Some years ago, back in the day of competitive publishing houses, the term "custom rod" was coined and applied to a particular style of post-1948 automobile. In short, though in and of itself those two words together had been used in the past in varying applications, it was used to describe what was perceived to be the "modern street rod". But it didn't always get translated as such, oftentimes receiving quite negative responses. To me, it was just a phrase, but obviously, not everyone saw it as I did—nor did they have someone pushing it upon them with such internal vigor as to nearly force a particular acceptance. Nevertheless, I got it, regardless how I personally felt.

Well, as time went on, the magazine which carried that certain namesake has gone by the wayside, but what of the cars that did and still do fall under that modern custom description? I'm here to tell you, whether or not you agree(d) with the whole custom rod thing, those cars are not only still around, they're still being built. And I'm not just referring to the big billet-wheeled, lavish creations spilling out of shops such as Trepanier's and Foose's, rather, simple, mild, and expertly executed cars like Bob Provin's pearly Olds 88.

From the onset, Bob's Holiday Coupe appears to be just that—a mild custom hardtop Olds. But upon further inspection you'll see where the untypical custom aspects come into play: super stylized yet elegant (and mind you, not overly modern) interior, precision-transplanted 455 Olds mill mated to a 700-R4 overdrive, and appropriately updated chassis, featuring electronic power disc brakes and freshened suspension. And it should be noted that with the exception of the upholstery (done by Joel Mattix, Boss Custom Interiors), Bob handled the bulk of the build, including the flawless application of the PPG Magnolia Pearl exterior coating.

Had Bob chosen to go with a tripled-deuced J2, white tuck 'n' roll, and a set of US Royal bias-plies, we'd have not of been equally as eager to feature it (actually, we would!). However, the mildly modern touches seem to set it apart in quite a unique manner. Maybe not so much a custom rod by the literal definition of the term, but nonetheless, a contemporary interpretation of such...and a damn fine one at that.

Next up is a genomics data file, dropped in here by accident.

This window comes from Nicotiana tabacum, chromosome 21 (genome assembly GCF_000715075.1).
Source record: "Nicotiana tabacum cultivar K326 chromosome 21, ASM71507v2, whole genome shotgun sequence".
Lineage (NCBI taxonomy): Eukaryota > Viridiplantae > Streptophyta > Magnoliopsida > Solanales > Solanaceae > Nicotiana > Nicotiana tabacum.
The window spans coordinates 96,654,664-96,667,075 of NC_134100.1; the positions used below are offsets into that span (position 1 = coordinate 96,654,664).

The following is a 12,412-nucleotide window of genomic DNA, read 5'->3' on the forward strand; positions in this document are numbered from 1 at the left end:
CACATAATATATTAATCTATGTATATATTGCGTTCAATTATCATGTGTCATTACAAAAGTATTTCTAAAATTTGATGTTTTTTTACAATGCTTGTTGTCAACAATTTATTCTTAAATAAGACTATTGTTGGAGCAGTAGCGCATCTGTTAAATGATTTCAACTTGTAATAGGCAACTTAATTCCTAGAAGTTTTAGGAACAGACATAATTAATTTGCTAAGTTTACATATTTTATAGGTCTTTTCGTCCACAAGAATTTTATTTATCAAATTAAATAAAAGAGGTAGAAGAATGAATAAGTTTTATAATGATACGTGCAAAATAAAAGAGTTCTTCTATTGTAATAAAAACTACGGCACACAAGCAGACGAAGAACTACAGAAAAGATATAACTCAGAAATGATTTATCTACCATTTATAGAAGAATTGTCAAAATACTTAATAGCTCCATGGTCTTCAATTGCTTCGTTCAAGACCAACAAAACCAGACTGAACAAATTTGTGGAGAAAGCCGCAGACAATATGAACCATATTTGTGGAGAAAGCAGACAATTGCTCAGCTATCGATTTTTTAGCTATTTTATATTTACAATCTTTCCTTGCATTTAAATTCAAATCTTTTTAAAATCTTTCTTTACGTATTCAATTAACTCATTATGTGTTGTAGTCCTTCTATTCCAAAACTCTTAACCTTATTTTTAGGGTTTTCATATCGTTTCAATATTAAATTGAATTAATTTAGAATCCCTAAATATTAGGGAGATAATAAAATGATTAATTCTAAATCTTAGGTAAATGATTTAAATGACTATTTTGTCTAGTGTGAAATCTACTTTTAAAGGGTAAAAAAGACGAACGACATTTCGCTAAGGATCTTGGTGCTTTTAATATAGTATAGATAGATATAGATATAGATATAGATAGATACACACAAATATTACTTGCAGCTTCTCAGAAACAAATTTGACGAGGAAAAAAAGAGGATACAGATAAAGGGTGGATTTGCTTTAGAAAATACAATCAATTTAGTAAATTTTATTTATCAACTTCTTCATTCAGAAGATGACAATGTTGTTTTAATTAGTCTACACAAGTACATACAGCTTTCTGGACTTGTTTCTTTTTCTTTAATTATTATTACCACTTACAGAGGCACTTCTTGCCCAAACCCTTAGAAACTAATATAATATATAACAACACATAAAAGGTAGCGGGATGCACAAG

Rod & Custom Feature Car
Bob Provin
Newton, Iowa
1956 Oldsmobile Holiday 88

Chassis

Beneath Bob's stately Olds still resides its original chassis, though not quite as it rolled off the showroom floor over a half century ago. Stock coils and leafs have been replaced with 2-inch dropped springs from Eaton, Bilstein mono-tube shocks dampen the ride, a custom sway bar was added for stability, and electronic power disc brakes replace the factory front drums.

Drivetrain

Bob opted to stick with Oldsmobile power under the hood, albeit now courtesy of a 1970 455 that currently displaces a respectable 462 ci. With Edelbrock/Holley induction, HEI ignition, and a full owner-built custom exhaust system (including headers), just as much work went into the performance aspect of the engine as did the appearance, as you can see. Behind the V-8 is an 1987 GM 700-R4 overdrive.

Wheel & Tires

Each of the four corners has been treated to Fiesta-hubcapped 15-inch steelies off a Caprice, wearing P235/75R15 wide whitewall radials from Diamondback Classic.

Body & Paint

Prior to applying the eye-catching PPG Magnolia Pearl White, Bob not only managed to fit and finish all underlying panels to perfection, he also nosed the hood, decked the trunk, and shaved the door handles. Post-paint, Bob reworked and polished all remaining exterior trim to accompany replated bumpers, bezels, and so on.

Interior

While Joel Mattix/Boss Custom Interiors (Evansdale, IA) gets the credit for upholstering duties, there's much work that went into the Olds' inner confines before any of the French-seamed, pleated 'n' patterned vinyl was laid out. From the half ididit/stock steering column (using Kugel shift linkage and topped with a Billet Specialties Vintec wheel) to the custom center console, reformed 1963 Impala bucket seats, and miscellaneous stainless accent work, Bob spent plenty of time personalizing the interior. Further additions include Vintage Air and a Custom Autosound stereo (installed by Mattix).